Cold War Kids expands into deeper territories

The band will be performing with A Lull and Old Lights on March 15 at The Blue Note.

By Ellen Fike | March 11, 2011

Tags: Music

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Since 2004, Cold War Kids has been filling the ears and hearts of its fans with its unique blend of blues and indie rock. Although they might not be the most mainstream band, the guys are receiving increasingly more attention.

“We’re playing Radio City Music Hall in a month or so," frontman Nathan Willett said. "That’s our biggest future moment.”

Cold War Kids was formed when the guys were attending college in Fullerton, Calif.

They never the notion to start a band, rather enjoying just hanging out together, talking about music and art. When graduation started to close in, Willettt decided to make a change.

“I knew I either needed to stick with teaching or this was going to be my last chance to play music," he said. "We all got together and we didn’t know what we were doing.”

After generating buzz in the underground indie scene (and with quite a bit of help from bloggers), Cold War Kids managed to get signed to Downtown Records and release their first EP, Mulberry Street. They began picking up steam when they released their debut album, especially when their single “Hang Me Up to Dry” hit the airwaves. Since signing to their record label in 2006, Cold War Kids have released three albums, the latest of which is Mine is Yours. They also got help from famed producer Jacquire King, who has an extensive resume, including Kings of Leon and Modest Mouse. The band has managed to switch up their sound quite a bit since their first release, and Willettt feels that he is at his most vulnerable and revealing on this album.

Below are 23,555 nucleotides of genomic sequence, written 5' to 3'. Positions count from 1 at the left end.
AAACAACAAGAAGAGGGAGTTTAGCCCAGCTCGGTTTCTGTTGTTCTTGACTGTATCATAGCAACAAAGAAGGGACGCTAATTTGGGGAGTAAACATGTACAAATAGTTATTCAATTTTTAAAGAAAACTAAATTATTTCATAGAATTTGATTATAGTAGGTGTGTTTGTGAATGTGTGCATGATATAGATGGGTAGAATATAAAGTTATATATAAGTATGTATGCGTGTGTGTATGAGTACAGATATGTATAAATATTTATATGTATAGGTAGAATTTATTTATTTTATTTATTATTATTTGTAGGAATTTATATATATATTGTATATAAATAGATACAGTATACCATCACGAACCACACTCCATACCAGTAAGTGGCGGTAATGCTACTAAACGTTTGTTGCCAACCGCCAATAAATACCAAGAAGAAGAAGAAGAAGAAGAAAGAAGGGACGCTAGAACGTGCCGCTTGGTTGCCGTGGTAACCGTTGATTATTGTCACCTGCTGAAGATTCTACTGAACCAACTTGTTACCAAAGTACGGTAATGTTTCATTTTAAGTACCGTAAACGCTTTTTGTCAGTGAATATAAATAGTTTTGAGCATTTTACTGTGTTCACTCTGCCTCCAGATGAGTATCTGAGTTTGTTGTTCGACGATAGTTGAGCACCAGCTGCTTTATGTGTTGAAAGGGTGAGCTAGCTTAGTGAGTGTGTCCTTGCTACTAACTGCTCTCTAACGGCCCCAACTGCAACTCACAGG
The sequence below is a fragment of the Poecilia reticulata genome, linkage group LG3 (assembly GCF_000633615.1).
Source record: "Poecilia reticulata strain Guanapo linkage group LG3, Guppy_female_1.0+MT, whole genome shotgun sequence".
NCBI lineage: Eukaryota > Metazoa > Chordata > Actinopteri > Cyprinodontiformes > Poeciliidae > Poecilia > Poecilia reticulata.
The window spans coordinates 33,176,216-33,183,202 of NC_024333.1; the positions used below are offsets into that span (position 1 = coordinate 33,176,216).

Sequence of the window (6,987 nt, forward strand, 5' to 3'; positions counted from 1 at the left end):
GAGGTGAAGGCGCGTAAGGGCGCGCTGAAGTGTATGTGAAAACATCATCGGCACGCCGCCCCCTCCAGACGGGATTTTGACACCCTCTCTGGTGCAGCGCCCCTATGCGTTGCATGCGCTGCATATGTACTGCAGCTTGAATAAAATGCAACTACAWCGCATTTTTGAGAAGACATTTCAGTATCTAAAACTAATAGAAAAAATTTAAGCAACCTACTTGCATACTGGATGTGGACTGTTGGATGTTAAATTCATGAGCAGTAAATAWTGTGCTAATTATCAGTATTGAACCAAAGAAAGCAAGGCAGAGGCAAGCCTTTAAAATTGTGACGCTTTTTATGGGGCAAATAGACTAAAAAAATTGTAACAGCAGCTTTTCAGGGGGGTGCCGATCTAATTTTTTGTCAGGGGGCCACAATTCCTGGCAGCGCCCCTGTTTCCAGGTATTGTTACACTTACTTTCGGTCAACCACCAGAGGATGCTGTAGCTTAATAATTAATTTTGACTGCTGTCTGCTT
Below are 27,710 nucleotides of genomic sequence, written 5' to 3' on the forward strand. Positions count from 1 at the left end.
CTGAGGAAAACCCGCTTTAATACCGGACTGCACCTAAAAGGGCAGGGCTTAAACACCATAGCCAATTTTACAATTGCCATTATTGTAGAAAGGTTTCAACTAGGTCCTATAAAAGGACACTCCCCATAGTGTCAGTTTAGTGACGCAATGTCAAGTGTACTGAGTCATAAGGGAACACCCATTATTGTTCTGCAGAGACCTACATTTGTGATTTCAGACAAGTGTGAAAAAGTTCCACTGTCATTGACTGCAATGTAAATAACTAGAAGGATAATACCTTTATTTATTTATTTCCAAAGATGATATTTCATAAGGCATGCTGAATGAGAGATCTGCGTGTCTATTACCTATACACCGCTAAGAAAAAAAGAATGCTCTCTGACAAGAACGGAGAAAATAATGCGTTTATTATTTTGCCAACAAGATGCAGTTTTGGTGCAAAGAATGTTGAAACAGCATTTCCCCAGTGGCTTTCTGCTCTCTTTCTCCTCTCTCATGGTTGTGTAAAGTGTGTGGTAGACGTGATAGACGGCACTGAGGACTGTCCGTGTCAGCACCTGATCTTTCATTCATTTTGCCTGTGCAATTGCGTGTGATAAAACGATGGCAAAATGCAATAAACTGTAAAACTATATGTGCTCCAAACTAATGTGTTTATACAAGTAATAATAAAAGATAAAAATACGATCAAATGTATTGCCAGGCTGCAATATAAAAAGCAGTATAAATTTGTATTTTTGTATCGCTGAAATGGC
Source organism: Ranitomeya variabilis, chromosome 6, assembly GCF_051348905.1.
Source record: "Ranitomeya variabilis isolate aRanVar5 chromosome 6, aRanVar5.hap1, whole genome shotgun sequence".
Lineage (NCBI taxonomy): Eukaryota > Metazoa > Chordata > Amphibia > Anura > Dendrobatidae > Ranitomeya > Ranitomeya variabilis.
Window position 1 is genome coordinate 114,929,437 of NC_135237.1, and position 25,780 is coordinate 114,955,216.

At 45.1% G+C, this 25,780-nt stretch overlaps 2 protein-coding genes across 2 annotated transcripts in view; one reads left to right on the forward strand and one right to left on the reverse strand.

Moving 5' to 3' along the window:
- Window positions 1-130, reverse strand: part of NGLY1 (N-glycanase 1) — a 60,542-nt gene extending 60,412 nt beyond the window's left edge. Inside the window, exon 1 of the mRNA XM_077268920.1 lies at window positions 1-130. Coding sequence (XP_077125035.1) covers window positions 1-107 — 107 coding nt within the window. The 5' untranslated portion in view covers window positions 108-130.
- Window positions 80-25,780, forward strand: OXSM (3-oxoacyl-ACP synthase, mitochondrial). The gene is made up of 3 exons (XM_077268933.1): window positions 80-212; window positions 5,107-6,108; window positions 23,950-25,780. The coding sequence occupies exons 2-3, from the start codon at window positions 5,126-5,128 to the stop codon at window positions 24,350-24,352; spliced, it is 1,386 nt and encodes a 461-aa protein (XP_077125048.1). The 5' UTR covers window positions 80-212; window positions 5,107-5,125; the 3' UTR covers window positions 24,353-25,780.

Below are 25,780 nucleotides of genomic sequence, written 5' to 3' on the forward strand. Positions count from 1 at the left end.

“We had more time with this album, and that helped," he said. "I also took a different approach lyrically. It’s more personal to me. It’s kind of about relationships and struggles. We also took a different musical approach.”

Willettt and the rest of the band never stop writing, either. Mine is Yours was released at the end of January, but Willettt said there were always new ideas floating around,and they were always writing new things for inspiration. Willettt takes inspiration from all types of different artists, such as P. J. Harvey, Nina Simone, The Velvet Underground, Leonard Cohen and Bob Dylan.

After working with a famed music producer and generating fans all over the world, Willettt has not let fame go to his head, though.

“The real reward of being in a band is to kind of keep everything in check," he said. "Just being in a band is a miracle.”

Cold War Kids will be performing March 15 at The Blue Note.

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